Wednesday, January 13, 2021

Christmas Party - The Monkees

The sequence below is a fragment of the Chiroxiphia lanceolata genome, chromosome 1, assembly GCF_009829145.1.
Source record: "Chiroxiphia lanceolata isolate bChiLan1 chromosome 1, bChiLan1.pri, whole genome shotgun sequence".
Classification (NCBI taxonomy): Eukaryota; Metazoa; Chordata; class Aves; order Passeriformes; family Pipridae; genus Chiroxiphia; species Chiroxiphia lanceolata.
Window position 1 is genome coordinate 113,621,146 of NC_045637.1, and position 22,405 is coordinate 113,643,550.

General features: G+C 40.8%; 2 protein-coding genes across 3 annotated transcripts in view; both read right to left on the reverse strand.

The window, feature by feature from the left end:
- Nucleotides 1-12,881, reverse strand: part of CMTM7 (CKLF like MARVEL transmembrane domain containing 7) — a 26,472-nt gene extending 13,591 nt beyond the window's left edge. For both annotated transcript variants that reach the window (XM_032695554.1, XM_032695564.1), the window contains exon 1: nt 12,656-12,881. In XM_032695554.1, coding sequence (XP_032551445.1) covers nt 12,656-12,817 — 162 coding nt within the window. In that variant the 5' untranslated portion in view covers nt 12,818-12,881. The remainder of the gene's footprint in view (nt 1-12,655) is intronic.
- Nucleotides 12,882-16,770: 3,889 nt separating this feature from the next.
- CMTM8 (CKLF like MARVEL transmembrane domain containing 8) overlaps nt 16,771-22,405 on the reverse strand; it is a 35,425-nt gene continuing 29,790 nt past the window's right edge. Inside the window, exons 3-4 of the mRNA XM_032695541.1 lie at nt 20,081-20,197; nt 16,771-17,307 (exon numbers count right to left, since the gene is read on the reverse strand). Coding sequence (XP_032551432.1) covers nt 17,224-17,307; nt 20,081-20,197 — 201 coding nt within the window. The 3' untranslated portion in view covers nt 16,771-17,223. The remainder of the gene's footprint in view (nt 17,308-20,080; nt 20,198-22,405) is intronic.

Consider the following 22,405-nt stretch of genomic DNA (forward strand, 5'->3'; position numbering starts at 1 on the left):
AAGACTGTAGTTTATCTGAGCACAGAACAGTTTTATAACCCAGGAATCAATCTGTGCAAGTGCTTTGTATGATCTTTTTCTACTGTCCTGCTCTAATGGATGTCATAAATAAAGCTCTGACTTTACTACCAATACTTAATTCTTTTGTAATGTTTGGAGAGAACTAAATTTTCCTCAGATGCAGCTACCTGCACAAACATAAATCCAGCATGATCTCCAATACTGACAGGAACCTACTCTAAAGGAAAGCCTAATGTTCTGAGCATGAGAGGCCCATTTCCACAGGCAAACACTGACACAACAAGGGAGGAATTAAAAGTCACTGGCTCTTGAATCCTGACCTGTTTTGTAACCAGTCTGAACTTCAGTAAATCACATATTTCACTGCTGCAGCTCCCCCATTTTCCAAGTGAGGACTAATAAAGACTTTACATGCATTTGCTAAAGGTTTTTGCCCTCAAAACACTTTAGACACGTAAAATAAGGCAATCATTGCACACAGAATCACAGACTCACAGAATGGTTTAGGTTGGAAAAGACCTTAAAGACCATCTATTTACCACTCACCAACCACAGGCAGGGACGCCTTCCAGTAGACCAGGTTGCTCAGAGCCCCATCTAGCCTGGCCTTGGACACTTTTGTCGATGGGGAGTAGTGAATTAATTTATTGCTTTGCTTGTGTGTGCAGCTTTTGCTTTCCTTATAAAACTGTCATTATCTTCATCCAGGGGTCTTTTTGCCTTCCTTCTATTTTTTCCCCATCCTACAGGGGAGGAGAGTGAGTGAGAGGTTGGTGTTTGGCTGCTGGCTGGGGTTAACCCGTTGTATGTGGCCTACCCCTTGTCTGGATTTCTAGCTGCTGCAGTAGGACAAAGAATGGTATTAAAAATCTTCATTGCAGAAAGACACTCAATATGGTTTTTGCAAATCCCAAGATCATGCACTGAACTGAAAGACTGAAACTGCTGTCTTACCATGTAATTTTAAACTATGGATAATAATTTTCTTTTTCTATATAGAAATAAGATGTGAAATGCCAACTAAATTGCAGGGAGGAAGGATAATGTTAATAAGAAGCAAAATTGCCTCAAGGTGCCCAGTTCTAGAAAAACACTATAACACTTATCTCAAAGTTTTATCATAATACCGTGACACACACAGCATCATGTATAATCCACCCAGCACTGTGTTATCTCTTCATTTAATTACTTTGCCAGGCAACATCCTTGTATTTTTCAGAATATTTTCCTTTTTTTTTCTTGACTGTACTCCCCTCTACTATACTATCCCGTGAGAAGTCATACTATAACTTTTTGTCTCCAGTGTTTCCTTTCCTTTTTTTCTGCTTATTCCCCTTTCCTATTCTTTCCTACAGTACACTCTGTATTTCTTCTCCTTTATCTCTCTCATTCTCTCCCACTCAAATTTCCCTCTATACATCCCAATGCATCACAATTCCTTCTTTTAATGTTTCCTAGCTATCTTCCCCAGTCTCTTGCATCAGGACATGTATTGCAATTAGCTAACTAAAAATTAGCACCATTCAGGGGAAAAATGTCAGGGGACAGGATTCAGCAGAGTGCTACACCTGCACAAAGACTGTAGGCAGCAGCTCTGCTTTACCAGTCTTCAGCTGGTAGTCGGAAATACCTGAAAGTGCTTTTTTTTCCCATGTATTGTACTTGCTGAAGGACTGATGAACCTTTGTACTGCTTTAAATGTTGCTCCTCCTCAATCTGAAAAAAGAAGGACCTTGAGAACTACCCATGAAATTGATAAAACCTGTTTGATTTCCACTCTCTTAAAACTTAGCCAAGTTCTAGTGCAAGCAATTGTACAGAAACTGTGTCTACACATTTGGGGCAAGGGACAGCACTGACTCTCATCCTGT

Christmas Party
The Monkees
Rhino RI 573134